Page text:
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Students were given the three Primary Colors: (Paint colors) Red, Blue, Yellow to work with. These are the colors which cannot be mixed or created through combining other colors.

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They created Secondary Colors, which are mixtures of each two of the primary colors: Purple (blue + red), Orange, (yellow + red),  Green (yellow + blue).

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 We also explored Tertiary Colors which are mixtures of a primary and secondary color next to each other on the color wheel, and contain the names of those colors in their names! The Tertiary Colors are:  yellow-green, yellow- orange, red-orange, red-violet, blue-green, and blue-violet. (For our purposes, we are using purple and violet interchangeably).

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Students also learned about Value, or the lightness or darkness of a color. When we describe a color as “light” or “dark”, we are discussing its value . The property of Value tells us how light or dark a color is, based on how close it is to white. For instance, yellow would be considered lighter than navy blue which in turn is lighter than black. The value of a color is also is also related its brightness.

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One of the most endlessly  fascinating color relationships is that of  Complementary Colors, which are color pairs  opposite or across from each other on the color wheel. Combining complimentary colors can produce “neutral” browns and grays, as their combination effectively “cancels out” the color properties of Hue, Value and Saturation. The complimentary pairs are made up of one primary and one secondary color, which are directly opposite each other on the color wheel:  blue and orange, yellow and purple, and red and green are compliments.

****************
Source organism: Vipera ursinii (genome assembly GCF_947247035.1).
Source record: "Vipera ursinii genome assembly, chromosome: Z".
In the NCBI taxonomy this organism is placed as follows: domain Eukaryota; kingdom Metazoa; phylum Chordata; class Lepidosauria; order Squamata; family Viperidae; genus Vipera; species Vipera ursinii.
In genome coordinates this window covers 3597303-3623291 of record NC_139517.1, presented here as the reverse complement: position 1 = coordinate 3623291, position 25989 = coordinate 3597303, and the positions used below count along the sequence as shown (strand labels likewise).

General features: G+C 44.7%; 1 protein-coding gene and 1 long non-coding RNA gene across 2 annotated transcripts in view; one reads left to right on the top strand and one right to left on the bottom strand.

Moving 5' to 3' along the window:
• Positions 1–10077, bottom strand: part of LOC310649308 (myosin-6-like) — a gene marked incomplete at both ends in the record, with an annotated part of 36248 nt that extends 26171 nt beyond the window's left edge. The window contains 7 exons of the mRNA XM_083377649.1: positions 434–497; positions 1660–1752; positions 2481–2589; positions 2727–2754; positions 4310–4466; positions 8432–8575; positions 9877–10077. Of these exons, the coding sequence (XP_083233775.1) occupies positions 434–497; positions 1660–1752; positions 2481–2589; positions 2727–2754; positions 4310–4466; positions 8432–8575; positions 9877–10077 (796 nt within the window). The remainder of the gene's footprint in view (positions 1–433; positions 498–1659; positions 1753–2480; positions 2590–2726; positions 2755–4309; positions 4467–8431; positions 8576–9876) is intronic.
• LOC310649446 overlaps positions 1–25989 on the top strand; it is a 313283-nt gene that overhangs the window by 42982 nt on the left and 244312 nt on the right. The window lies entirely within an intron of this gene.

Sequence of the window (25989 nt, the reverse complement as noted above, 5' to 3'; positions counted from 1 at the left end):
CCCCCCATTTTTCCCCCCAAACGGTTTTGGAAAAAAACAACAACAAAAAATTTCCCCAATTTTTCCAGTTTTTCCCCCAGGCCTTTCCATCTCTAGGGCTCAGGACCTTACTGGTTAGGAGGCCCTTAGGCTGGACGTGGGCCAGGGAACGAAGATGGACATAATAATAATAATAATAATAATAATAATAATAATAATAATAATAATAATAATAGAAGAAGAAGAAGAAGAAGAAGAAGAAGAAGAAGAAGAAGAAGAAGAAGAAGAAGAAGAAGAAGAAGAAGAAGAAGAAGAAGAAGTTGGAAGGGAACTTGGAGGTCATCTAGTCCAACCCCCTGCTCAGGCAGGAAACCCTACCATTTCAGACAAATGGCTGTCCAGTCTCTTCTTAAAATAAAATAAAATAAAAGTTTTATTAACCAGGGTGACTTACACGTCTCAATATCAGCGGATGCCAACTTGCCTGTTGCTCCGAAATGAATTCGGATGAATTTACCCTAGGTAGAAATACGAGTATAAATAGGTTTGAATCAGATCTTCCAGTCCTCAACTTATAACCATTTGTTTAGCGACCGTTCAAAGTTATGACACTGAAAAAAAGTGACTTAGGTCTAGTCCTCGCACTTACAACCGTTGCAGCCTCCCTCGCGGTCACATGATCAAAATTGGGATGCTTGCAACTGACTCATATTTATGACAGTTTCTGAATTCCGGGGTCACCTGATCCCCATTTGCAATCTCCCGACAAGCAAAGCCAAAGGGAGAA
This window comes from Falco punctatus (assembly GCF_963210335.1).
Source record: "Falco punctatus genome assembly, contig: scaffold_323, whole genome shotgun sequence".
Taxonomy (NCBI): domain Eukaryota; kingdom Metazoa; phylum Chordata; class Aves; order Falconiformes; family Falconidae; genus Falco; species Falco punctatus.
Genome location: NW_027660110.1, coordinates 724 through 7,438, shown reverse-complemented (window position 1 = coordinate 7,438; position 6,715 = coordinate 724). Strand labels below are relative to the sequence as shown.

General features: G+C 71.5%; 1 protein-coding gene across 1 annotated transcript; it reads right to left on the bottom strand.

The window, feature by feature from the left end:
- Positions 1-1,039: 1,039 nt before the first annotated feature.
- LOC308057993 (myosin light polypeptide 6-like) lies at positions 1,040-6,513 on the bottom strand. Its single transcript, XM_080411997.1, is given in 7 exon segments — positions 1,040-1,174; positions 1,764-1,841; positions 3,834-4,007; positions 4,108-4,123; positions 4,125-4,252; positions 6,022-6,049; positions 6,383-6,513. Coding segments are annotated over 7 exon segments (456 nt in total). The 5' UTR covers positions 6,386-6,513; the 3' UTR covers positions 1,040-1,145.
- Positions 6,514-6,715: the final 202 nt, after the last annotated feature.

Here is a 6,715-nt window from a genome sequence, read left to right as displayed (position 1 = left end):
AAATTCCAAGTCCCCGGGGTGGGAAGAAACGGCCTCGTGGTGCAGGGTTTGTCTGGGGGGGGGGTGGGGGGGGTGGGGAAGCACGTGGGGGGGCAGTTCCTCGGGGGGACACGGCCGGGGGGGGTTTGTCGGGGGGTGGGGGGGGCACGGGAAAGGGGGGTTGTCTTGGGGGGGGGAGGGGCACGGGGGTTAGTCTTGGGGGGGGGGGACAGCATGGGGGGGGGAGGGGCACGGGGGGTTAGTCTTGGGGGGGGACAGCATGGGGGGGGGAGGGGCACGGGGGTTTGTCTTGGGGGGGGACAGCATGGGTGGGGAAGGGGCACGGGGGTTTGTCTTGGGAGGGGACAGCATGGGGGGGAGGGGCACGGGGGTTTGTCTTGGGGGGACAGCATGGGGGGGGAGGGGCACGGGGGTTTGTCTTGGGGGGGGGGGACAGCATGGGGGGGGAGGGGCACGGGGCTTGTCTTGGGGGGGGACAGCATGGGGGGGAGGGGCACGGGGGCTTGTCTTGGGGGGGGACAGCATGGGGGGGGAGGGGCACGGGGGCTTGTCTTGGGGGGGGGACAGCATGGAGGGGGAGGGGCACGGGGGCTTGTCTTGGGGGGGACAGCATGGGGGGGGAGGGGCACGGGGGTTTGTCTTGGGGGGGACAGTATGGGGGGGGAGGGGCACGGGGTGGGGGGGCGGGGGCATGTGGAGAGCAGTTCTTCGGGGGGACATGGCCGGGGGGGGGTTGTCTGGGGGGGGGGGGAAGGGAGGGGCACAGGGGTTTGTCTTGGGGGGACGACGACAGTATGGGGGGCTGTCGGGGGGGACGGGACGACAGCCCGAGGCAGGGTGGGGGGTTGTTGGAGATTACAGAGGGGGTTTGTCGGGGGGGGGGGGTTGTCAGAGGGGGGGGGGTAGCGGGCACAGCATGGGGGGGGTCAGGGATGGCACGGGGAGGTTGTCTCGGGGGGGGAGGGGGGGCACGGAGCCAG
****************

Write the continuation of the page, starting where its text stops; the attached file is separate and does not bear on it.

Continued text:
Above we see how the complimentary pair red and green, as well as blue and orange help this artist to reveal another face of color.

Color is science, but it is also emotional, expressive, and FUN! Find some paints, and start your color exploration… investigate, experiment, explore and experience the power of color to change your state of mind, or even how warm or cold you feel. We can actually FEEL a difference of 7 degrees in temperature, depending on what colors we see and are surrounded by. Such is the power of color. Color is powerful, but don’t forget to play with it, too!

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Color: Coming to (the) Terms

Color: Coming to (the) Terms